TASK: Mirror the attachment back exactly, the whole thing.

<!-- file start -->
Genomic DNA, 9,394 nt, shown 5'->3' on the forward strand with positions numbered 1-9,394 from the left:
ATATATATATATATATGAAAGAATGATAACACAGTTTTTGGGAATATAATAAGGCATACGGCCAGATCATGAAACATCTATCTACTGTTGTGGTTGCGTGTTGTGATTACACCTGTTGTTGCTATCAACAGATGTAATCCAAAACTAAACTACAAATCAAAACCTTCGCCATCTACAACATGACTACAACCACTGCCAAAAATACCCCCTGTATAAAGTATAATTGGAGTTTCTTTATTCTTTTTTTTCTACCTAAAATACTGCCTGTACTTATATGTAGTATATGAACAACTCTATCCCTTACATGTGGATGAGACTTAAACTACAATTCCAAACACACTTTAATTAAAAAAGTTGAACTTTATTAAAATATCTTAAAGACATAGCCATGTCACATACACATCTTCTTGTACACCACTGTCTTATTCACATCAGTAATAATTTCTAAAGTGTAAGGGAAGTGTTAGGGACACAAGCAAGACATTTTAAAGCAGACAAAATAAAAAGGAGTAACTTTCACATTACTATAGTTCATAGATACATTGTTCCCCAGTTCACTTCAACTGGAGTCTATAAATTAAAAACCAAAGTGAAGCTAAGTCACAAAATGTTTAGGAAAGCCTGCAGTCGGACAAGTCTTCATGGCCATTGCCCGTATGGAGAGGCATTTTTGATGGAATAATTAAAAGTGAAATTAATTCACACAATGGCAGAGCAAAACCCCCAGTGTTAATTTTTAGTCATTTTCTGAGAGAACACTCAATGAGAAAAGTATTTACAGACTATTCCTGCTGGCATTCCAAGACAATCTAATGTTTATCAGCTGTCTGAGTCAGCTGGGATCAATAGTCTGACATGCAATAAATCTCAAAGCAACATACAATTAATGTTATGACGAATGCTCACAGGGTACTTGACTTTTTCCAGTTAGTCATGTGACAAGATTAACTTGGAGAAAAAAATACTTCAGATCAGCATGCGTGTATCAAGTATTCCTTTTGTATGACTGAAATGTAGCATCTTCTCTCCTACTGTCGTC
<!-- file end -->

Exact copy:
Genomic DNA, 9,394 nt, shown 5'->3' on the forward strand with positions numbered 1-9,394 from the left:
ATATATATATATATATGAAAGAATGATAACACAGTTTTTGGGAATATAATAAGGCATACGGCCAGATCATGAAACATCTATCTACTGTTGTGGTTGCGTGTTGTGATTACACCTGTTGTTGCTATCAACAGATGTAATCCAAAACTAAACTACAAATCAAAACCTTCGCCATCTACAACATGACTACAACCACTGCCAAAAATACCCCCTGTATAAAGTATAATTGGAGTTTCTTTATTCTTTTTTTTCTACCTAAAATACTGCCTGTACTTATATGTAGTATATGAACAACTCTATCCCTTACATGTGGATGAGACTTAAACTACAATTCCAAACACACTTTAATTAAAAAAGTTGAACTTTATTAAAATATCTTAAAGACATAGCCATGTCACATACACATCTTCTTGTACACCACTGTCTTATTCACATCAGTAATAATTTCTAAAGTGTAAGGGAAGTGTTAGGGACACAAGCAAGACATTTTAAAGCAGACAAAATAAAAAGGAGTAACTTTCACATTACTATAGTTCATAGATACATTGTTCCCCAGTTCACTTCAACTGGAGTCTATAAATTAAAAACCAAAGTGAAGCTAAGTCACAAAATGTTTAGGAAAGCCTGCAGTCGGACAAGTCTTCATGGCCATTGCCCGTATGGAGAGGCATTTTTGATGGAATAATTAAAAGTGAAATTAATTCACACAATGGCAGAGCAAAACCCCCAGTGTTAATTTTTAGTCATTTTCTGAGAGAACACTCAATGAGAAAAGTATTTACAGACTATTCCTGCTGGCATTCCAAGACAATCTAATGTTTATCAGCTGTCTGAGTCAGCTGGGATCAATAGTCTGACATGCAATAAATCTCAAAGCAACATACAATTAATGTTATGACGAATGCTCACAGGGTACTTGACTTTTTCCAGTTAGTCATGTGACAAGATTAACTTGGAGAAAAAAATACTTCAGATCAGCATGCGTGTATCAAGTATTCCTTTTGTATGACTGAAATGTAGCATCTTCTCTCCTACTGTCGTC